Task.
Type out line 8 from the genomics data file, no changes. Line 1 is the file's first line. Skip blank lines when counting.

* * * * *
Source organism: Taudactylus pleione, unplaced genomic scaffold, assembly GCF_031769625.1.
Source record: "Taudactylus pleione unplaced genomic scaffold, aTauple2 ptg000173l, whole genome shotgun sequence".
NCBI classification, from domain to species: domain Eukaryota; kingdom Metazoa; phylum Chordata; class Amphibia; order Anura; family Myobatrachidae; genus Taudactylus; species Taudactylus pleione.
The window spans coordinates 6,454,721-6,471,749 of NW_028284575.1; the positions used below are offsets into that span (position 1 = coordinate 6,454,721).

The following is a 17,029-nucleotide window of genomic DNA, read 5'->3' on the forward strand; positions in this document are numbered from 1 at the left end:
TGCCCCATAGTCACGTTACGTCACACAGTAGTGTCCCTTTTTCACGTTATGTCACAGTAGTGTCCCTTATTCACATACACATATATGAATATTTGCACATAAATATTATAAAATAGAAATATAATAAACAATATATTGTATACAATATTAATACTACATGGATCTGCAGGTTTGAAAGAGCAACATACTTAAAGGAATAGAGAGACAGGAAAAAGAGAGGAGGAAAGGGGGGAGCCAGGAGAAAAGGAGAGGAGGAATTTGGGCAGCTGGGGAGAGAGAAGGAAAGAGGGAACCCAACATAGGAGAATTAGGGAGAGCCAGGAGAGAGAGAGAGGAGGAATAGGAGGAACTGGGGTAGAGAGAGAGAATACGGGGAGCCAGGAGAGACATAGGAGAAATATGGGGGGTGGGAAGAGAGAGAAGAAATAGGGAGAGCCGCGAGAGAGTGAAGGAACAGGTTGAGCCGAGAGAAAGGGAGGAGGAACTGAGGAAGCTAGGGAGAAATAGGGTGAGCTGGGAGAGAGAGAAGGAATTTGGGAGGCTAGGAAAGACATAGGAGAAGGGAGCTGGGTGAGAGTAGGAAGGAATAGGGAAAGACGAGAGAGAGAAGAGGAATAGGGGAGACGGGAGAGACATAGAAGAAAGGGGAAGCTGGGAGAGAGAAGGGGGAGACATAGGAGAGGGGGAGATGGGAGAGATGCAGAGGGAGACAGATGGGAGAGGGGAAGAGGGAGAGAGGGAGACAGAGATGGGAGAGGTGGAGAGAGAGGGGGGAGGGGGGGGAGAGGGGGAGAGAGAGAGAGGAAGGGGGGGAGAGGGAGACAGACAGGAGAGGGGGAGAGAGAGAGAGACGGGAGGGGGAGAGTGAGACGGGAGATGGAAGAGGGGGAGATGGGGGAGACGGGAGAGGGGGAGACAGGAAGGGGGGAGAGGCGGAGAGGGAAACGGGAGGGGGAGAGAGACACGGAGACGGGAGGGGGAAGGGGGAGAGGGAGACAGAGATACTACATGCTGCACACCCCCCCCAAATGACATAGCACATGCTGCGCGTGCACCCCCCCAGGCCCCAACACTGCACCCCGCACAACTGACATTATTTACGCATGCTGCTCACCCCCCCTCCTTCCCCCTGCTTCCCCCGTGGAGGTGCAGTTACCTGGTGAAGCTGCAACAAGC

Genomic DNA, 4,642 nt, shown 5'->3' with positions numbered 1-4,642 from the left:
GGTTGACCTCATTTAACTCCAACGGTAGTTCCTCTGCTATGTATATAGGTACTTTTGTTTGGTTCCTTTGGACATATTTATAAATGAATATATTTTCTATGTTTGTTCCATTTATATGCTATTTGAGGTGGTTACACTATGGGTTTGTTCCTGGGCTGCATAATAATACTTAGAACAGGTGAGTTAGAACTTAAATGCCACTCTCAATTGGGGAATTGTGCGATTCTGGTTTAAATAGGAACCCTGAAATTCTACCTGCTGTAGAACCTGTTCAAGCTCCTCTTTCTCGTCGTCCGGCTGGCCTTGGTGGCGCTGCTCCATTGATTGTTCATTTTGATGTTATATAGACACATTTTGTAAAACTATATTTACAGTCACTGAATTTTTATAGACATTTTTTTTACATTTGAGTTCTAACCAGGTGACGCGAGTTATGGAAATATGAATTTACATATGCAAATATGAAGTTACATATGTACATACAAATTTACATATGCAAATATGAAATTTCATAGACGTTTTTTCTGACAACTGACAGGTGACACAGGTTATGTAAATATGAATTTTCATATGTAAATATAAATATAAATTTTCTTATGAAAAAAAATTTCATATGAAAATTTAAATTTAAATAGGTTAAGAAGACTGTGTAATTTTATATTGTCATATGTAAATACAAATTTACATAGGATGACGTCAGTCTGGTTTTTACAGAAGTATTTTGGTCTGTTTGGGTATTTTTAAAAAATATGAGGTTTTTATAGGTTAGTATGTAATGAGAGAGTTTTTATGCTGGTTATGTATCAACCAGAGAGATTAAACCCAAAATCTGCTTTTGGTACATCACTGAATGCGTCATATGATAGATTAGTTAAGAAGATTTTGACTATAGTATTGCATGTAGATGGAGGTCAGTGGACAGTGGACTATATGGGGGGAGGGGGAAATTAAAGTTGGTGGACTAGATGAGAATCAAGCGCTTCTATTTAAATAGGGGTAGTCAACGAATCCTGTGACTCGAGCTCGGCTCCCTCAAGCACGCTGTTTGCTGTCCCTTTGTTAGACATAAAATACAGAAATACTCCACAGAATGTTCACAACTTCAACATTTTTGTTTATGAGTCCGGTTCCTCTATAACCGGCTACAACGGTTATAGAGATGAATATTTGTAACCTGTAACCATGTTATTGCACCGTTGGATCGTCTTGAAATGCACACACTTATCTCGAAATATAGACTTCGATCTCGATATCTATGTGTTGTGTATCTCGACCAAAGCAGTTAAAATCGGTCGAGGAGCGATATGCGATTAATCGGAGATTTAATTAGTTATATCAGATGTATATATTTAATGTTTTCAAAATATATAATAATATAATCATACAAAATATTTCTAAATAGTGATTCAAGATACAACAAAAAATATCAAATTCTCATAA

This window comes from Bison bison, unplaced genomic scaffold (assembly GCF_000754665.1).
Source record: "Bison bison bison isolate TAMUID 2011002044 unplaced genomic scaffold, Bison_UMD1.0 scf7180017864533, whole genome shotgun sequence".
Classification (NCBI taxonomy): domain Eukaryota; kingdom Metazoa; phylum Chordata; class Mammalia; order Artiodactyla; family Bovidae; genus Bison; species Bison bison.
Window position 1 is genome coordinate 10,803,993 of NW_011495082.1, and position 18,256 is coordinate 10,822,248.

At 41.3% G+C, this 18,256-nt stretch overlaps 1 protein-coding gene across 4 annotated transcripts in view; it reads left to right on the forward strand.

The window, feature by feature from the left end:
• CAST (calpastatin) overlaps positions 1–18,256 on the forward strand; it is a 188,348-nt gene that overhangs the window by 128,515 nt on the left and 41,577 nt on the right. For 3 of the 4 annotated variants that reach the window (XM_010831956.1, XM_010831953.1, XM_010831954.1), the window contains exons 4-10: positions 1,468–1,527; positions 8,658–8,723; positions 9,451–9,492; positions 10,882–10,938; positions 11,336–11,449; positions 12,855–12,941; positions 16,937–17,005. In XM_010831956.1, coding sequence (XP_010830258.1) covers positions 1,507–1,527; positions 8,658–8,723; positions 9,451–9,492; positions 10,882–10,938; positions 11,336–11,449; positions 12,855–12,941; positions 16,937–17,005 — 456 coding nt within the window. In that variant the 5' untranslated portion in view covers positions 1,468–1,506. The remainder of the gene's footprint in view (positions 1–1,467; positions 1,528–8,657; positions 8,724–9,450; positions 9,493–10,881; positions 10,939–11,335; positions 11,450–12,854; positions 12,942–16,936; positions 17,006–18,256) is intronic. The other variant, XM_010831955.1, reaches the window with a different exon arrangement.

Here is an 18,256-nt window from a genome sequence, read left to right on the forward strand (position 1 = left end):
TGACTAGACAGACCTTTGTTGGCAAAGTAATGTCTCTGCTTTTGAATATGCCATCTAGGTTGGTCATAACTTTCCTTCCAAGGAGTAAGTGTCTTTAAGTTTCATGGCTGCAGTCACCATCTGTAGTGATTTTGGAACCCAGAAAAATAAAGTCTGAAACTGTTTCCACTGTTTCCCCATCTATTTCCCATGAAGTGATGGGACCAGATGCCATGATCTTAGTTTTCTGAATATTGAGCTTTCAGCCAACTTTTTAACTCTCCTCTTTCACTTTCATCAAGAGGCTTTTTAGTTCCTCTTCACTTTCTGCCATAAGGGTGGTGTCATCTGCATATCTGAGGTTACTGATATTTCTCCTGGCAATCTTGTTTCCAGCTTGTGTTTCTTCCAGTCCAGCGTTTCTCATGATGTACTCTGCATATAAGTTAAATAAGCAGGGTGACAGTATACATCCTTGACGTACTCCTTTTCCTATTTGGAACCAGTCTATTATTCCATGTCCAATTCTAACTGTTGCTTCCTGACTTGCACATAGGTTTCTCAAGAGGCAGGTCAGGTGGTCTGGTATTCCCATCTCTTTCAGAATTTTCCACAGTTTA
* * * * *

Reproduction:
GGTTGACCTCATTTAACTCCAACGGTAGTTCCTCTGCTATGTATATAGGTACTTTTGTTTGGTTCCTTTGGACATATTTATAAATGAATATATTTTCTATGTTTGTTCCATTTATATGCTATTTGAGGTGGTTACACTATGGGTTTGTTCCTGGGCTGCATAATAATACTTAGAACAGGTGAGTTAGAACTTAAATGCCACTCTCAATTGGGGAATTGTGCGATTCTGGTTTAAATAGGAACCCTGAAATTCTACCTGCTGTAGAACCTGTTCAAGCTCCTCTTTCTCGTCGTCCGGCTGGCCTTGGTGGCGCTGCTCCATTGATTGTTCATTTTGATGTTATATAGACACATTTTGTAAAACTATATTTACAGTCACTGAATTTTTATAGACATTTTTTTTACATTTGAGTTCTAACCAGGTGACGCGAGTTATGGAAATATGAATTTACATATGCAAATATGAAGTTACATATGTACATACAAATTTACATATGCAAATATGAAATTTCATAGACGTTTTTTCTGACAACTGACAGGTGACACAGGTTATGTAAATATGAATTTTCATATGTAAATATAAATATAAATTTTCTTATGAAAAAAAATTTCATATGAAAATTTAAATTTAAATAGGTTAAGAAGACTGTGTAATTTTATATTGTCATATGTAAATACAAATTTACATAGGATGACGTCAGTCTGGTTTTTACAGAAGTATTTTGGTCTGTTTGGGTATTTTTAAAAAATATGAGGTTTTTATAGGTTAGTATGTAATGAGAGAGTTTTTATGCTGGTTATGTATCAACCAGAGAGATTAAACCCAAAATCTGCTTTTGGTACATCACTGAATGCGTCATATGATAGATTAGTTAAGAAGATTTTGACTATAGTATTGCATGTAGATGGAGGTCAGTGGACAGTGGACTATATGGGGGGAGGGGGAAATTAAAGTTGGTGGACTAGATGAGAATCAAGCGCTTCTATTTAAATAGGGGTAGTCAACGAATCCTGTGACTCGAGCTCGGCTCCCTCAAGCACGCTGTTTGCTGTCCCTTTGTTAGACATAAAATACAGAAATACTCCACAGAATGTTCACAACTTCAACATTTTTGTTTATGAGTCCGGTTCCTCTATAACCGGCTACAACGGTTATAGAGATGAATATTTGTAACCTGTAACCATGTTATTGCACCGTTGGATCGTCTTGAAATGCACACACTTATCTCGAAATATAGACTTCGATCTCGATATCTATGTGTTGTGTATCTCGACCAAAGCAGTTAAAATCGGTCGAGGAGCGATATGCGATTAATCGGAGATTTAATTAGTTATATCAGATGTATATATTTAATGTTTTCAAAATATATAATAATATAATCATACAAAATATTTCTAAATAGTGATTCAAGATACAACAAAAAATATCAAATTCTCATAA